The RLC officially came into being in 2009, and found its first home on the island of Penang in Malaysia.
Since 2009, the RLC has branched out across the globe. They now have campuses at the University of Bonn in Germany, Lund University in Sweden, Addis Ababa University in Ethiopia, the University of Port Harcourt in Nigeria, and the Universidad Austral de Chile, which is the first institution in Latin America to host the RLC.
“[Through] our partnership with the Right Livelihood College we’re really excited about connecting with the Alternative Nobel Prize laureates—some of the brightest thinkers and doers in the world in the areas of human rights, the environment, and alternatives to economic globalization,” says Shaw.
Although no laureates have been scheduled to speak at UCSC yet, there are a few potential candidates who have displayed interest in visiting our City on a Hill.
One of these laureates is Dr. Paul Walker, director of environmental security and sustainability at the Green Cross, who received the RLA in 2013 for his efforts in ridding the world of chemical weapons. Walker has worked with the Green Cross for nearly 20 years to demilitarize and abolish chemical weapons in compliance with the 1997 Chemical Weapons Convention, which seeks to stop the development, production, and stockpiling of all chemical weapons worldwide.
Canadian activist and 2005 RLA laureate Maude Barlow has also expressed interest in working with the RLC at UCSC. Barlow received the RLA for her longstanding global efforts to promote trade justice and the fundamental human right of access to water. Barlow has authored and coauthored 16 books, holds 11 honorary doctorates, and has been the recipient of numerous other awards for her work on issues from human rights to globalization.
Another laureate that Shaw and others at the Common Ground Center hope to bring to Kresge College is Wes Jackson, the president and cofounder of the Land Institute in Salina, Kan., and 2000 RLA recipient for his work in creating productive and sustainable agriculture. Since the founding of the Land Institute in 1976, Jackson has concentrated on transforming annual crops into perennials and domesticating wild perennials to create more yield and reduce soil erosion.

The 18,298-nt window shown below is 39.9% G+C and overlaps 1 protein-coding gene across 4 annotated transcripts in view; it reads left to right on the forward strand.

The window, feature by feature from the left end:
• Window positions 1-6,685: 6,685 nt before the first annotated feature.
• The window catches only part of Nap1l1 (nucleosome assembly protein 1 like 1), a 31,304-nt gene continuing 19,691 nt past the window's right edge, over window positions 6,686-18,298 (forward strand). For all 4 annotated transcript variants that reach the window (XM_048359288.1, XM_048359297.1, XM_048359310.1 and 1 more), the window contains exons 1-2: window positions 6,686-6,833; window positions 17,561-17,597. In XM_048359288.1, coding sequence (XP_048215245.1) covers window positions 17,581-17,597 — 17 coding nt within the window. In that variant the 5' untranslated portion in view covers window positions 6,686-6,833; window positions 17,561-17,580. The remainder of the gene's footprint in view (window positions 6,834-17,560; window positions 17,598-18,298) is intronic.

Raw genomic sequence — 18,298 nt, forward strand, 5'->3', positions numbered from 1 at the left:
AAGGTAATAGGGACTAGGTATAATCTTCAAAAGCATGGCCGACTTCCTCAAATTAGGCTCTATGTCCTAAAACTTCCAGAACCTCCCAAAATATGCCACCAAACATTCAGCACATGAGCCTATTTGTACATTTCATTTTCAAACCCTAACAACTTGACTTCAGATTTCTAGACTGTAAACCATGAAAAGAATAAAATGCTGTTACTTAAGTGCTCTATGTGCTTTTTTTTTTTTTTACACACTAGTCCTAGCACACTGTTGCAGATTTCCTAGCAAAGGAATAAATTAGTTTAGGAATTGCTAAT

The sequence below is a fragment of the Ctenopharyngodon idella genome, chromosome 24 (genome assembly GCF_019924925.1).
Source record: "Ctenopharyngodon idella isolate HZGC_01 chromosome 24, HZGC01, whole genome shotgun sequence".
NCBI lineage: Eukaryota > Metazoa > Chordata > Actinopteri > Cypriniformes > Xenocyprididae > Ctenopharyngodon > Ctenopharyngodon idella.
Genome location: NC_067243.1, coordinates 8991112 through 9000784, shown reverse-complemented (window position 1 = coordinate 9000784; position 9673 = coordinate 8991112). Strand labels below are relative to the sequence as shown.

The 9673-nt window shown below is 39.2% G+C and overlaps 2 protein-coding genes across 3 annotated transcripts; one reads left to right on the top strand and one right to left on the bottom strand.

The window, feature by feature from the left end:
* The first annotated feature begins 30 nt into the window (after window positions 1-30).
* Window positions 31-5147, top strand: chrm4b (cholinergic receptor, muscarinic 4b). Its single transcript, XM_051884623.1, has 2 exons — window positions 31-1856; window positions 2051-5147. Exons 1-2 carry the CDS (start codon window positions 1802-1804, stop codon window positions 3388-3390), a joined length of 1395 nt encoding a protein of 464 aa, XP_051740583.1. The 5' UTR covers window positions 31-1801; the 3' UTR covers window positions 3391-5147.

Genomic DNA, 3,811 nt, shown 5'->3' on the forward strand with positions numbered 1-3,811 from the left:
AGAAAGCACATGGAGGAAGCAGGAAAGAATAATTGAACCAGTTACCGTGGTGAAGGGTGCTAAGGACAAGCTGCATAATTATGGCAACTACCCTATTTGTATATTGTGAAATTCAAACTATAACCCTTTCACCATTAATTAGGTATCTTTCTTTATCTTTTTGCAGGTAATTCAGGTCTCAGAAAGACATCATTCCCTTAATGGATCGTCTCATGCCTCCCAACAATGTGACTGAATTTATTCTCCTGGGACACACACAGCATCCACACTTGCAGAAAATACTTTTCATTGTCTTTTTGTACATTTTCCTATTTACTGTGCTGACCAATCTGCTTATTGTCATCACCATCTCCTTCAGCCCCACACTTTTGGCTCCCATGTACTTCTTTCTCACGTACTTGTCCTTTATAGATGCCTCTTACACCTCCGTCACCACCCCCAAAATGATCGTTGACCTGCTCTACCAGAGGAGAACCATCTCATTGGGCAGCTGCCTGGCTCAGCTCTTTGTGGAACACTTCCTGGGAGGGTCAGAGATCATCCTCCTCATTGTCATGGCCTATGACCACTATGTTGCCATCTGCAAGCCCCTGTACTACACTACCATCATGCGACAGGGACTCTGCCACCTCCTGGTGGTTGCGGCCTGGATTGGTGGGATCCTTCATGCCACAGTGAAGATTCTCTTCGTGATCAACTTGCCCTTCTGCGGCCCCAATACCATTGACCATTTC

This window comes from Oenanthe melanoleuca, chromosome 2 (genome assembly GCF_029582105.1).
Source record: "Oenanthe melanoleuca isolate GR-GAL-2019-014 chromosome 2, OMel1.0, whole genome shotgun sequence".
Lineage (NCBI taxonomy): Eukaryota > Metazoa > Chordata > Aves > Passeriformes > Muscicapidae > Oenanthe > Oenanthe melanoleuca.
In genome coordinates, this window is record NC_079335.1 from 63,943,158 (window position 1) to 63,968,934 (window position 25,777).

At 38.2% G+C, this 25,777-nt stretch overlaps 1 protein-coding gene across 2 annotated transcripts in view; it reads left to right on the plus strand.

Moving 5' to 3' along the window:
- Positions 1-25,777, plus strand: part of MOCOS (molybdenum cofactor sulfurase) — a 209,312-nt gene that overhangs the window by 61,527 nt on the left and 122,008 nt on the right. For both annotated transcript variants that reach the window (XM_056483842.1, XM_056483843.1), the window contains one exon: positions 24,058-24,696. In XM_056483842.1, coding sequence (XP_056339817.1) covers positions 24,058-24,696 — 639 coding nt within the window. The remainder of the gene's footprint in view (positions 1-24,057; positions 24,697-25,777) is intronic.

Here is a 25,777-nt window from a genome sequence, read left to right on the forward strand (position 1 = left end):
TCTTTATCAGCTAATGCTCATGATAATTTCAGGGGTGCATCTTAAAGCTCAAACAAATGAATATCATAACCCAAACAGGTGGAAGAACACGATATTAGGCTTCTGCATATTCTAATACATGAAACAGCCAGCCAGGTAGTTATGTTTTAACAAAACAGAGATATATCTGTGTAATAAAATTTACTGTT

Now that the relationship between the Common Ground Center at Kresge College and the RLC has been established, Shaw has begun to coordinate with officials at the RLA to crystalize how the center will operate at UCSC.
“Each campus [chooses] its own priorities,” says Fazal. “That is one of the wonders of what I describe as a love affair between the RLC and the participating university.”
Shaw and fellow Common Ground Center cofounders such as Kresge College lecturer Christine King hope to implement the work of RLA laureates with their students through civic engagement projects and participatory action research on long-term issues like sustainable food systems, women’s rights, and alternatives to globalization.
“What I’m most interested in,” says King, “is supporting students in linking them with RLA laureates, fostering their cutting-edge research, and inspiring them in their work.”
As the Common Ground Center and RLC gel, new challenges may arise, but, for now, those involved are optimistic about the possibilities.
“Common Ground and the Right Livelihood College are a natural, synergistic fit,” says King. “My hope is that collaborating with RLC will be a catalyst for firing the imagination and creative capacities of UCSC students to do things they may not have thought possible. I am confident we can transform any challenges along the way into new opportunities.”